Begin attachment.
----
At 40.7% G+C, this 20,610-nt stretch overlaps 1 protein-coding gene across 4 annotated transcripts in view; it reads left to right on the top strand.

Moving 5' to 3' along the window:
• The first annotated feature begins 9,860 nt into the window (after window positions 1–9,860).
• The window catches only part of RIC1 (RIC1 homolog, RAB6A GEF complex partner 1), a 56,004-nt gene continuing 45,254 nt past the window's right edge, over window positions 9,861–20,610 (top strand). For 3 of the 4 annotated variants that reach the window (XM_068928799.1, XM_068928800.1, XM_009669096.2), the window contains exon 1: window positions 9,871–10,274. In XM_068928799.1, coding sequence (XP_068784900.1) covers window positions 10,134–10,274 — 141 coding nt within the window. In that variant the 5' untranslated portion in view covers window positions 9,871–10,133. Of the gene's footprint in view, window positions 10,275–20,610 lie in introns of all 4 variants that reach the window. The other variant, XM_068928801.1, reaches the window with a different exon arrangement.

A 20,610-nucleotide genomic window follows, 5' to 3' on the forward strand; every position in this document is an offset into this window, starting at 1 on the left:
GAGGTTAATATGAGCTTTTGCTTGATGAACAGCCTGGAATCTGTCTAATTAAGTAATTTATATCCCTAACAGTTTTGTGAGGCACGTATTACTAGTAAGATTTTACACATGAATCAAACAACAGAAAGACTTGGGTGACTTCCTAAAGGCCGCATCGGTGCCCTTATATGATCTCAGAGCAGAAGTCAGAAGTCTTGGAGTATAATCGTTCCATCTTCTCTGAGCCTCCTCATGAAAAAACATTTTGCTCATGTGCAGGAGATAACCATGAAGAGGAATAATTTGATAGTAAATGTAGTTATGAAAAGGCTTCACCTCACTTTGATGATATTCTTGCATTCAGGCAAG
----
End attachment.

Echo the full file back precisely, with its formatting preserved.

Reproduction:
At 40.7% G+C, this 20,610-nt stretch overlaps 1 protein-coding gene across 4 annotated transcripts in view; it reads left to right on the top strand.

Moving 5' to 3' along the window:
• The first annotated feature begins 9,860 nt into the window (after window positions 1–9,860).
• The window catches only part of RIC1 (RIC1 homolog, RAB6A GEF complex partner 1), a 56,004-nt gene continuing 45,254 nt past the window's right edge, over window positions 9,861–20,610 (top strand). For 3 of the 4 annotated variants that reach the window (XM_068928799.1, XM_068928800.1, XM_009669096.2), the window contains exon 1: window positions 9,871–10,274. In XM_068928799.1, coding sequence (XP_068784900.1) covers window positions 10,134–10,274 — 141 coding nt within the window. In that variant the 5' untranslated portion in view covers window positions 9,871–10,133. Of the gene's footprint in view, window positions 10,275–20,610 lie in introns of all 4 variants that reach the window. The other variant, XM_068928801.1, reaches the window with a different exon arrangement.

A 20,610-nucleotide genomic window follows, 5' to 3' on the forward strand; every position in this document is an offset into this window, starting at 1 on the left:
GAGGTTAATATGAGCTTTTGCTTGATGAACAGCCTGGAATCTGTCTAATTAAGTAATTTATATCCCTAACAGTTTTGTGAGGCACGTATTACTAGTAAGATTTTACACATGAATCAAACAACAGAAAGACTTGGGTGACTTCCTAAAGGCCGCATCGGTGCCCTTATATGATCTCAGAGCAGAAGTCAGAAGTCTTGGAGTATAATCGTTCCATCTTCTCTGAGCCTCCTCATGAAAAAACATTTTGCTCATGTGCAGGAGATAACCATGAAGAGGAATAATTTGATAGTAAATGTAGTTATGAAAAGGCTTCACCTCACTTTGATGATATTCTTGCATTCAGGCAAG